Poliovirus RNA (white) still gets into APCs that lack the right receptor.


MHC class I molecules normally present endogenously synthesized antigens and thus activate cytotoxic T lymphocytes (CTLs). In antigen- presenting cells (APCs), however, some seemingly extracellular antigens are cross-presented: they are loaded onto the class I pathway in addition to their usual presentation by MHC class II. For example, APCs in mice were recently shown to activate antipoliovirus CTLs, despite lacking a receptor for the virus, presumably by cross-presenting poliovirus antigens on class I. But now Stefan Freigang, Rolf Zinkernagel, and colleagues (University of Zurich, Zurich, Switzerland) show that the missing receptor does not stop viral uptake in APCs, suggesting that cross-presentation is not needed as an explanation.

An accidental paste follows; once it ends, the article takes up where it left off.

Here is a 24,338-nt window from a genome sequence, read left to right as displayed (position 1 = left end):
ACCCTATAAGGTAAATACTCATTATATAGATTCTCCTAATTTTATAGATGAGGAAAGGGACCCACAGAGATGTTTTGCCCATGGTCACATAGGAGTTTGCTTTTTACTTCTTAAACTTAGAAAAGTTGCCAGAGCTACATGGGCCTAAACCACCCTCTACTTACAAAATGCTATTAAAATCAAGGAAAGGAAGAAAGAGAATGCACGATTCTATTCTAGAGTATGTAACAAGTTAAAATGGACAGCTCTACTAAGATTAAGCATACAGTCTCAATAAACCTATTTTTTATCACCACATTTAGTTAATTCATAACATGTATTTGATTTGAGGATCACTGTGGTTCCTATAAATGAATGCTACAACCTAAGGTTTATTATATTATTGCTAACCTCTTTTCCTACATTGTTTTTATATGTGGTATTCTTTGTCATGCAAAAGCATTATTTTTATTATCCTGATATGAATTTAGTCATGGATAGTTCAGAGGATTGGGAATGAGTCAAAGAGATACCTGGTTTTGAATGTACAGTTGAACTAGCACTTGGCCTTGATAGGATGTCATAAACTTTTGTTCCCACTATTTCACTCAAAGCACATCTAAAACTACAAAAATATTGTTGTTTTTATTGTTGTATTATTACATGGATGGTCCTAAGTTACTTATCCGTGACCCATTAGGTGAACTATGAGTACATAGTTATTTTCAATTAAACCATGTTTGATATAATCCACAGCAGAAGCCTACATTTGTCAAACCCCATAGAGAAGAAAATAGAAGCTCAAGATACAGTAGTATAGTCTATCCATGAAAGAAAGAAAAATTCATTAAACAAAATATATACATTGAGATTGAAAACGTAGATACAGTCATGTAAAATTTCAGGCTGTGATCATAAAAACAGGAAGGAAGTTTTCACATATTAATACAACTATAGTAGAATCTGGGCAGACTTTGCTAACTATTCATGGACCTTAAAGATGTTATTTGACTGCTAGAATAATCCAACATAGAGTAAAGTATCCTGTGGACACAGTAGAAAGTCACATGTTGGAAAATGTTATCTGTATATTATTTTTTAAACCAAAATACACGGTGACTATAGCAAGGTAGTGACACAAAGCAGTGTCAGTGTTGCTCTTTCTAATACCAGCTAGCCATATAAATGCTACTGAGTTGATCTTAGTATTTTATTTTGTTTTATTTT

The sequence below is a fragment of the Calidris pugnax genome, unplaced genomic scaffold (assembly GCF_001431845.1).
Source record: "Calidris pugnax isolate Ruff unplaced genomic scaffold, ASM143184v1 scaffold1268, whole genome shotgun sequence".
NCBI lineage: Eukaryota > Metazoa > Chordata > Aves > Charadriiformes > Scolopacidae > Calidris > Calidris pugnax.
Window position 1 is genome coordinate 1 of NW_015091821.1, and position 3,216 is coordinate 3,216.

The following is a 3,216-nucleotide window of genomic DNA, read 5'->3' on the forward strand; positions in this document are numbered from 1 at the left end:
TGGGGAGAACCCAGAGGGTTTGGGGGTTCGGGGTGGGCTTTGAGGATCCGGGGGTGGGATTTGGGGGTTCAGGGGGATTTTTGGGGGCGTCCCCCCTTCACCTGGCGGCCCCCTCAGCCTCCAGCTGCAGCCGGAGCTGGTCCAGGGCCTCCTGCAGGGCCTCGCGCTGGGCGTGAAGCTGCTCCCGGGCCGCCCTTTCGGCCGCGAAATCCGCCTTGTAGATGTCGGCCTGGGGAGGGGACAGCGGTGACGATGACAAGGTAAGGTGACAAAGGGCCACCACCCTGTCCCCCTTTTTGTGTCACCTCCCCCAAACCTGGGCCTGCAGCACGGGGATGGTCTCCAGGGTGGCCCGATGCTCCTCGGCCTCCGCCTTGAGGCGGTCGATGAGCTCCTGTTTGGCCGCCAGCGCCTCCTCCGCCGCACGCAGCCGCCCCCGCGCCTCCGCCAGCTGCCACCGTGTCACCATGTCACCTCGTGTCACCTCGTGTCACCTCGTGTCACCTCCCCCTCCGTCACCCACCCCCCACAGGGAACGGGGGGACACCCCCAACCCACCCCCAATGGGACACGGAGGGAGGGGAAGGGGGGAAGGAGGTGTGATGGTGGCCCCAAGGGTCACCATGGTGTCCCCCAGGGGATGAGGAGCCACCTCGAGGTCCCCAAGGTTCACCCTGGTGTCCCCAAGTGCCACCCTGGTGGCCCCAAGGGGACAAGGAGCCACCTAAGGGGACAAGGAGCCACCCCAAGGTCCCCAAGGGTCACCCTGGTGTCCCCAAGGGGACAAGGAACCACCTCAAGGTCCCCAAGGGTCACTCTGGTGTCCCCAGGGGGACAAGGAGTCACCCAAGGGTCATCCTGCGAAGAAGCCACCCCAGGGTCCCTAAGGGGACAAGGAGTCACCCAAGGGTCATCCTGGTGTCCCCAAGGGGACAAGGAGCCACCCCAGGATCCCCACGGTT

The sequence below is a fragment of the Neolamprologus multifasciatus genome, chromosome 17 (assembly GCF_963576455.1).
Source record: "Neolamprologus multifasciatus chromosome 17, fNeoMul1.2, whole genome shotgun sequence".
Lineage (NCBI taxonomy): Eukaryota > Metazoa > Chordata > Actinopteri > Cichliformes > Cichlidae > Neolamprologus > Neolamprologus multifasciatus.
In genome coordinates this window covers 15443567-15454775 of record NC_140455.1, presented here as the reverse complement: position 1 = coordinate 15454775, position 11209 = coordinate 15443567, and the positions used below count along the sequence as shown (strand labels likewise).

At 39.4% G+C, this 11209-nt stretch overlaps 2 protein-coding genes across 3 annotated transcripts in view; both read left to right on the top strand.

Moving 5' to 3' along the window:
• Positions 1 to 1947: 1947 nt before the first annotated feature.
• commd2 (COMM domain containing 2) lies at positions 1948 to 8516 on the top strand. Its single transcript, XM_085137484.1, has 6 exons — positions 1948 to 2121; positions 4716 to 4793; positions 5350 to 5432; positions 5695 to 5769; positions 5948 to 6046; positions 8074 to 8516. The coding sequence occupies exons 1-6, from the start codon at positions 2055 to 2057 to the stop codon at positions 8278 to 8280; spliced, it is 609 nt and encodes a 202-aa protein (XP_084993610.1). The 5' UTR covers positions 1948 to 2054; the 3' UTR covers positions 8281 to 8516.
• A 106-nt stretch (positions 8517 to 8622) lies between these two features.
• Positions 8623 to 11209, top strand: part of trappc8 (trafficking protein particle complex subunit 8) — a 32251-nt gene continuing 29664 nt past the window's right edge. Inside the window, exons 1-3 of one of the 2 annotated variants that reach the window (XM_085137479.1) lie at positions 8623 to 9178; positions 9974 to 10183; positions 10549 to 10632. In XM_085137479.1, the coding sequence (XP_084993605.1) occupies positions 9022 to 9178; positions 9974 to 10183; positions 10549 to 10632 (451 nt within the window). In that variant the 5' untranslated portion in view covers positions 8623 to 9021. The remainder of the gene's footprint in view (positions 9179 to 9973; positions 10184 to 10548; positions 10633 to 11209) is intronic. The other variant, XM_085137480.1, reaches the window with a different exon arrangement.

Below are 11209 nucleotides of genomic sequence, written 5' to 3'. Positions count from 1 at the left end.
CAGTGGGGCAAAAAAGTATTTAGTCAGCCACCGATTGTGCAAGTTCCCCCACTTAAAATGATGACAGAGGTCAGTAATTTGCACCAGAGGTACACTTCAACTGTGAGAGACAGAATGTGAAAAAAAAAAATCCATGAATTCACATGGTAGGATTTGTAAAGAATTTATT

“Even in a situation where everybody would suspect that cross-presentation is going on, we see that APCs are taking in the virus,” says Freigang. His group finds viral RNA in APCs of the receptorless mice. Further, the RNA had to be translated to elicit CTL responses. Thus, even if cross-presentation—which does not require translation—might occur, it is too inefficient under physiological infection conditions to cause an immune response.

Not all cells are susceptible to viral infection, since only transgenic mice expressing the poliovirus receptor develop disease symptoms. So what is special about APCs is not clear. “We can only speculate on how the virus gets into the cell,” says Freigang. Perhaps a subset of APCs has the ability to take in a variety of pathogens with a nonspecific receptor. ▪


Freigang, S., et al. 2003. Proc. Natl. Acad. Sci. USA.. 10.1073/pnas.1835685100.